WIRED Magazine

It’s possibly a fair assumption to say that many of us get a little tired of all those academic readings from time to time. Our information-hungry generation appreciates the ability of catching up with interesting news articles in the most relaxed way: digital, uniform, visual, and somewhat interactive. For last term’s module Critical Orientations, I was positively surprised to discover that one of the readings had been published in an actual magazine, namely Wired.

Clicking on its homepage, I took a liking to its variety and complexity of topics, yet casual writing style, getting me on board with the idea that this publication could be a good source for future essays, particularly when concrete examples must be provided or the most recent real-life issues mentioned. It has been published monthly since 1993 and belongs under the Conde Nast umbrella, yet its website wins with an easy-navigable layout.


Based in San Francisco and New York, the magazine covers science, technology and culture topics worldwide – and how they correlate and affect society. Its official article categories are: Business, Culture, Design, Gear, Science, Security and Transportation – all of which tie perfectly into the contents of this module, seeing as technological breakthroughs, internet privacy and hacking, global mobility and updates on the business of our favourite social media sites are frequent issues in Wired.

With the media overlapping all of said categories, it is often the centre of debate – modern ethical concerns are discussed by columnists such as “How long should you wait before shutting down someone’s Facebook account after they die?”, and global social issues are raised in articles like “Donate your old USB drives to fight North Korean brainwashing”.

Furthermore, I have also found plenty of articles relating to my particular course, PR/Advertising, with topics such as ad blocking and the newest PR campaigns constantly being on Wired’s front page. A personal favourite: “Trump’s New Hampshire Rally is just like reading the comments”.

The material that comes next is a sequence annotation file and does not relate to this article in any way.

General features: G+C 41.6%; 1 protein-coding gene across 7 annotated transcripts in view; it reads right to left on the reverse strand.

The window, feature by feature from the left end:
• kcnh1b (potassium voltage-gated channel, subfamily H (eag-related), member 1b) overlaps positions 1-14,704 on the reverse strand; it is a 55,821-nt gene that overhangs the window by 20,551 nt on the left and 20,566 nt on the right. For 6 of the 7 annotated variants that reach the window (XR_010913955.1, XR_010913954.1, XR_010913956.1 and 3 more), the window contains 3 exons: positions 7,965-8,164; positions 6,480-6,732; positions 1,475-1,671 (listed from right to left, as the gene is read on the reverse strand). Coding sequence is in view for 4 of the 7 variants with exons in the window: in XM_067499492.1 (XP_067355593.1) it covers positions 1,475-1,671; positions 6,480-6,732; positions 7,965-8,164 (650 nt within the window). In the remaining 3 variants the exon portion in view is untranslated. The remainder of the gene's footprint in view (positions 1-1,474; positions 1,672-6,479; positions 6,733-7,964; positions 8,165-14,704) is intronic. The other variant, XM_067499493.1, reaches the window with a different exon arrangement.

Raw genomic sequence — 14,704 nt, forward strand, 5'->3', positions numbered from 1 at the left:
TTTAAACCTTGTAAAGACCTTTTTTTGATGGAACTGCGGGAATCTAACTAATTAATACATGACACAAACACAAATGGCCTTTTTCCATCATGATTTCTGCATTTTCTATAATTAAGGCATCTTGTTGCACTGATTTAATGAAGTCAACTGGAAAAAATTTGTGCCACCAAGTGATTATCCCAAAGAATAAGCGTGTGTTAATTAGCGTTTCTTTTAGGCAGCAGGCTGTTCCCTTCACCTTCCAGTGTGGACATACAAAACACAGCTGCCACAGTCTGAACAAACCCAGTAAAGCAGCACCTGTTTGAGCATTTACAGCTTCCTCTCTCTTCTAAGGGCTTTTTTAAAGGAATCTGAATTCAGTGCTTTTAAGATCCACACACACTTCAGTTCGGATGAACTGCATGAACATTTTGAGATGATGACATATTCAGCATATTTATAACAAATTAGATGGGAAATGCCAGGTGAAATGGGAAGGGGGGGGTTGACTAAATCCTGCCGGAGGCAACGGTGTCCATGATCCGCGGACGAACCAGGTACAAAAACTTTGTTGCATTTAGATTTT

According to the magazine’s Twitter bio , “WIRED is where tomorrow is realized”, so do give it a follow! It’s definitely worth a browse.




  1. I’m glad somebody used the example of Wired as an online resource. It’s not just relevant to Media studies but it’s also just an interesting magazine to read. Not the easiest magazine to find in print in London but at least the website is updated regularly.


  2. Although Wired Magazine is difficult to locate in print form around London, the topics and chapters you mentioned above look interesting even before reading the article. Knowing that you can use technology to help the future of people is always helpful and useful when writing essays that require examples of how technology has helped the world to advance. I think I will give it a try.

    Liked by 1 person

  3. I strongly agree with you, Wired is an excellent magazine which takes on difficult, sometimes controversial topics with a really laid-back writing style. I love the minimalistic site design as well.
    I believe that what is particularly great about Wired, is the choice of topics. They all correlate with the modules we are taking, and can be of great help while writing essays and other academic assignments as a reliable source of information.
    But let us not stop there! I actually gave it a browse right now. It is very exciting. Maybe the reason for my excitement for reading articles about technology is the sheer influence of my current studies. But I found a great one (you can find it here: http://www.wired.com/2016/02/take-a-trip-to-a-time-when-viruses-still-called-you-names/). This is directly connected to the history of the internet, and tells us a story about the so-called ‘Casino virus’, and the Malware Museum. I think it’s wonderful, I recommend checking it out!
    Great post!

    Liked by 1 person

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